[BlobTrigger("sample-images/{name}", Connection = "StorageConnectionAppSetting")] Stream image,
        [Blob("sample-images-md/{name}", FileAccess.Write)] Stream imageSmall)
    {
        ....
    }
    

    For a complete example, see Trigger - C# example.

  • StorageAccountAttribute

    Provides another way to specify the storage account to use. The constructor takes the name of an app setting that contains a storage connection string. The attribute can be applied at the parameter, method, or class level. The following example shows class level and method level:

    [StorageAccount("ClassLevelStorageAppSetting")]
    public static class AzureFunctions
    {
        [FunctionName("BlobTrigger")]
        [StorageAccount("FunctionLevelStorageAppSetting")]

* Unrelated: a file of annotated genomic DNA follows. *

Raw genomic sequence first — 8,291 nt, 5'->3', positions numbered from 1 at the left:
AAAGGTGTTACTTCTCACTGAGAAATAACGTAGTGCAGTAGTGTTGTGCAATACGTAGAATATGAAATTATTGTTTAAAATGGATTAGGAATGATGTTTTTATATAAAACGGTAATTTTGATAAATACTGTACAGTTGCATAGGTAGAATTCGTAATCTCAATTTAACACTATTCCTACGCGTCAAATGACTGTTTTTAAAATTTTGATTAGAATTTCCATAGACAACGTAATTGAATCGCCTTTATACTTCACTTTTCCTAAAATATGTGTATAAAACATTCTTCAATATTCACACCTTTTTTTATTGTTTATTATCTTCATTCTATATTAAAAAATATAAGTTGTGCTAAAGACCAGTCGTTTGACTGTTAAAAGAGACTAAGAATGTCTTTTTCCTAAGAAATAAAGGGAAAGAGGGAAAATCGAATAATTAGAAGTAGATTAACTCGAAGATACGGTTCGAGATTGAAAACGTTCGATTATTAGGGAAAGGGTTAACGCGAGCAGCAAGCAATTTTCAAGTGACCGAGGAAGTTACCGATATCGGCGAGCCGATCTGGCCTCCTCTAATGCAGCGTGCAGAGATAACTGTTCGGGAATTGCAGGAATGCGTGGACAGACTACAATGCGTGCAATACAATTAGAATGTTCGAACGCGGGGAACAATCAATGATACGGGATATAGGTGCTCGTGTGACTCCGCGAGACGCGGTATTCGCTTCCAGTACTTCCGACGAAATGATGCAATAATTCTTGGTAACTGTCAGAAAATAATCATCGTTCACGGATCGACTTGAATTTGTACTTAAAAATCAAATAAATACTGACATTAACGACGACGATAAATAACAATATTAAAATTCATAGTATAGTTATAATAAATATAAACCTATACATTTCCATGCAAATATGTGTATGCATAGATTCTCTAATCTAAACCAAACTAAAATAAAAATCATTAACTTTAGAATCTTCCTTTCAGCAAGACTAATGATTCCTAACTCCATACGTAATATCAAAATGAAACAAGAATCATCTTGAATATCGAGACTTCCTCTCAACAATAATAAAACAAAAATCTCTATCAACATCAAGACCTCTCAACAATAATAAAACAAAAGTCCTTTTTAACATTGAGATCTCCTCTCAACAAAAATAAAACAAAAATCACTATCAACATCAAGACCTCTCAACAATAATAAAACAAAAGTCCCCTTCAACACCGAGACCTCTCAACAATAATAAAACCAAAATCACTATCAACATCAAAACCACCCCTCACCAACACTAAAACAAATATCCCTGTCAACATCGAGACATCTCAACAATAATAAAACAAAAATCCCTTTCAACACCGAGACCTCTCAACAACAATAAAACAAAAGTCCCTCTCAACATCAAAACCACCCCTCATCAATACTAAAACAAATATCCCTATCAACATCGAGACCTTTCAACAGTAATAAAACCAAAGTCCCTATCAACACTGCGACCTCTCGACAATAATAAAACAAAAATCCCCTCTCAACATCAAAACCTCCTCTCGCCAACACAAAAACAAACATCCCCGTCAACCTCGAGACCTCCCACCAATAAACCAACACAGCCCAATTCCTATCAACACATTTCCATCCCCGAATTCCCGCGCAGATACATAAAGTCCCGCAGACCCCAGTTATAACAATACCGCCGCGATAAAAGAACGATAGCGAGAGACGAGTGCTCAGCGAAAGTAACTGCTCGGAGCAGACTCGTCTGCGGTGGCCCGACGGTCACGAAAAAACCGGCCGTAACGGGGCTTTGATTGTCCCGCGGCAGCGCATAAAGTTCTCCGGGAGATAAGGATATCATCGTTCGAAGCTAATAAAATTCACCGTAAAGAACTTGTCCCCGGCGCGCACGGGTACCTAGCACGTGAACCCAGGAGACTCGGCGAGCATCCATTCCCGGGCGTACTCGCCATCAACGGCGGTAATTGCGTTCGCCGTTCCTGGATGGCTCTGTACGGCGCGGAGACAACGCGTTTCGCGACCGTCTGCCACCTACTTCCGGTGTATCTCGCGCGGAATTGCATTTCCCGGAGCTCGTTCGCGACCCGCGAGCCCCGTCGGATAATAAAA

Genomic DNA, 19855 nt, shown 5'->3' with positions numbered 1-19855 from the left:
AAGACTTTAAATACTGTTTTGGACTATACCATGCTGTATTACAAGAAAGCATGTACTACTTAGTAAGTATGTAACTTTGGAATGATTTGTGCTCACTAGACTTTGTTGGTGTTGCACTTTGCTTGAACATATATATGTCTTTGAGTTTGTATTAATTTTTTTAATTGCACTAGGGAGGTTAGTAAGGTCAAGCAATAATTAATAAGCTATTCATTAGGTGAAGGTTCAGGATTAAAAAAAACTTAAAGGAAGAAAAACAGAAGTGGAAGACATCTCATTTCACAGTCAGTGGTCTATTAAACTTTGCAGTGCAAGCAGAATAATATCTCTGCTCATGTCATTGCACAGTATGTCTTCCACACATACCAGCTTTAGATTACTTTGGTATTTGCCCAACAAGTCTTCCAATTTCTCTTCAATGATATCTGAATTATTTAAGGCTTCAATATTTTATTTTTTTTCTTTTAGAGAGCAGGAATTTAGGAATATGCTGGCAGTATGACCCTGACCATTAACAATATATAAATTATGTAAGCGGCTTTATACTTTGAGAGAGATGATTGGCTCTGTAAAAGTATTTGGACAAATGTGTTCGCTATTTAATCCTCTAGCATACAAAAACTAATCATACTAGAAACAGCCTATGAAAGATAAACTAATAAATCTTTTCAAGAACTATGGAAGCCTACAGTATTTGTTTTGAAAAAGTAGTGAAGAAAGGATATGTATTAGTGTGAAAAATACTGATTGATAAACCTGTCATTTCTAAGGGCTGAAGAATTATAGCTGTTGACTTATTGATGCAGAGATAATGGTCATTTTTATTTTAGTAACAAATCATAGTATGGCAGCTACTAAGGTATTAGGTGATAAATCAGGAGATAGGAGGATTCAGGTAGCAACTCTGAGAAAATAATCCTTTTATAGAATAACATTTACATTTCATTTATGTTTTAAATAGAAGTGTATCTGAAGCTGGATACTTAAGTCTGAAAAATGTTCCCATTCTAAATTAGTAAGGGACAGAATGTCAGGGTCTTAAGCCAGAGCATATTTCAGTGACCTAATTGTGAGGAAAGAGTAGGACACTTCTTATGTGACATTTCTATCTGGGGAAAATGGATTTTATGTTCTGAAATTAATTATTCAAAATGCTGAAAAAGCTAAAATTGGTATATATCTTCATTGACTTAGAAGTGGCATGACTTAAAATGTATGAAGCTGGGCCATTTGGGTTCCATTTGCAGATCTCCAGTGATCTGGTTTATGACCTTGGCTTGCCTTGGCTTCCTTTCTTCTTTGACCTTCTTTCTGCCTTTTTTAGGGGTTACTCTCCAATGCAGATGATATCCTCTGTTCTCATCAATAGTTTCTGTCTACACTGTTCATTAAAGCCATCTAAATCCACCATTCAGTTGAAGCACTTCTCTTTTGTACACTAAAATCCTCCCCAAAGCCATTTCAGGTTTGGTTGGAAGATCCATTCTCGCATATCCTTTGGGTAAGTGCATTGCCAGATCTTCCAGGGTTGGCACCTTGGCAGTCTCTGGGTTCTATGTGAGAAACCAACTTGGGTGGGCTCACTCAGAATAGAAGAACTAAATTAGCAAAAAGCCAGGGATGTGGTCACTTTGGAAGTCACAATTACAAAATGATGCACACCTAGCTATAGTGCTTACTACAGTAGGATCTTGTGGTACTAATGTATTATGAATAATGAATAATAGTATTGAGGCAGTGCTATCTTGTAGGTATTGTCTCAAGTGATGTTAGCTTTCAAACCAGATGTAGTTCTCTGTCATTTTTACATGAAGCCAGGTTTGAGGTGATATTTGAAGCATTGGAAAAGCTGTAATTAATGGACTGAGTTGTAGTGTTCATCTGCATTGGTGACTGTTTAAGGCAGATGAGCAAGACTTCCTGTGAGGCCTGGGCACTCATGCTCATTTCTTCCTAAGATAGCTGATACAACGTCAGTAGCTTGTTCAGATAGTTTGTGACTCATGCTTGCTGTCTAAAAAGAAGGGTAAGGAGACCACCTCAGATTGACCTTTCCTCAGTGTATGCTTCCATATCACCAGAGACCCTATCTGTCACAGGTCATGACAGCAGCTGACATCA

public static void Run( //...
    {
        ....
    }
    

The storage account to use is determined in the following order:

  • The BlobTrigger attribute's Connection property.
  • The StorageAccount attribute applied to the same parameter as the BlobTrigger attribute.
  • The StorageAccount attribute applied to the function.
  • The StorageAccount attribute applied to the class.
  • The default storage account for the function app ("AzureWebJobsStorage" app setting).

Trigger - configuration

The following table explains the binding configuration properties that you set in the function.json file and the BlobTrigger attribute.

function.json property Attribute property Description
type n/a Must be set to blobTrigger. This property is set automatically when you create the trigger in the Azure portal.
direction n/a Must be set to in. This property is set automatically when you create the trigger in the Azure portal. Exceptions are noted in the usage section.
name n/a The name of the variable that represents the blob in function code.
path BlobPath The container to monitor. May be a blob name pattern.